Last updated on May 25, 2020
In his book “David and Goliath,” Malcolm Gladwell talks about cases where an apparent disadvantage may have helped an individual to actually perform better. He starts with the example of David, a small-boned shepherd who defeats the giant Goliath. Gladwell reasons that David was very light and quick on his feet, while Goliath was big, clumsy, and had poor eyesight. This, David is able to run fast and hurl a rock at Goliath’s forehead and knock him down. So in this story, Goliath’s size was actually a disadvantage, while David’s small structure helped him to defeat the larger man.
Gladwell uses this analogy to many other real-life situations where something that is considered a weakness or limitation by conventional wisdom actually turns out to be a key advantage. He writes about a rookie girls’ basketball team that surprises many of their ‘stronger’ opponents by using the unconventional full-court press strategy.
Making A Task Slightly Harder
An interesting assertion that Gladwell makes is that when you need to work a little harder on a problem, you tend to perform much better. He uses an example of a test in a university where researchers found that by making the questions a little harder to read by using smaller fonts for one group of participants resulted in that group scoring higher points. The reasoning here is that by making the participants work harder to read the questions, you make them focus more on the problem to be solved, which results in better performance.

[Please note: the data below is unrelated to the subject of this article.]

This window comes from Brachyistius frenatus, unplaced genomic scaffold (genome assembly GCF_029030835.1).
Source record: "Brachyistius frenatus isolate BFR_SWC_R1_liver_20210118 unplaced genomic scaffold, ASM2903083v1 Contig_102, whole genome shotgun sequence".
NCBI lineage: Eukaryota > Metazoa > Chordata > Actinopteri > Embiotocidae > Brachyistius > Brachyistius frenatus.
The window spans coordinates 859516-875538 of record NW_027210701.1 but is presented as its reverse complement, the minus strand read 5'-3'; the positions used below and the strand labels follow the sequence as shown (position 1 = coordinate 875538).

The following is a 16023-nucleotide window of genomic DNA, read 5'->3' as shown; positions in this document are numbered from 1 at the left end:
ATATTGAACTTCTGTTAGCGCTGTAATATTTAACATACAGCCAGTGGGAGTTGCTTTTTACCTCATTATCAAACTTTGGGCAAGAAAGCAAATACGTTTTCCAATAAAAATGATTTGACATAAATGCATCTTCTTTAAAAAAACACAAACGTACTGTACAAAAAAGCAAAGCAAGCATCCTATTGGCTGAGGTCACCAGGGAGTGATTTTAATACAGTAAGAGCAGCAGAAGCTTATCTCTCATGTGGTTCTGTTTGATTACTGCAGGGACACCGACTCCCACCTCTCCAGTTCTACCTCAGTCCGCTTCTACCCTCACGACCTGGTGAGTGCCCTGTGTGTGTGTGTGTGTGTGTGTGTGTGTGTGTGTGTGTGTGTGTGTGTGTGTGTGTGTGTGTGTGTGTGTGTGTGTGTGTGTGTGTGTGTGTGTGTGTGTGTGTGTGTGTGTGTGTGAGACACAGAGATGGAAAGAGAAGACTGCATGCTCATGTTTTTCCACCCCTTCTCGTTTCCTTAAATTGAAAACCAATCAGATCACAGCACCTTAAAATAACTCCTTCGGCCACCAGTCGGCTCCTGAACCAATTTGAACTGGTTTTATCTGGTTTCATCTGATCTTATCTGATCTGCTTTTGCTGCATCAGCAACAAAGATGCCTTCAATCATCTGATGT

He also discusses how some dyslexics turn out to be leaders in their professions. He argues that dyslexics have to work harder to read the material they need to study. The extra effort they put into this makes them absorb and retain the contents of what they are reading, compared to others for whom reading is a much easier task. Those who can read fast also tend to forget faster — easy come, easy go.
What does it mean in today’s context where most of the students study material that is easily accessible on the internet, or ebooks, and so on? In the pre-internet days, the students would need to spend time in libraries, looking for books, reading them and taking notes as they studied. That definitely made it harder to study. Did it also mean that the students from decades ago also learned their subjects better and retained what they learned longer? If so, does it mean that well-equipped schools and colleges actually cause students to learn and perform worse than they are capable of?
It would be interesting to do a study focused on this.
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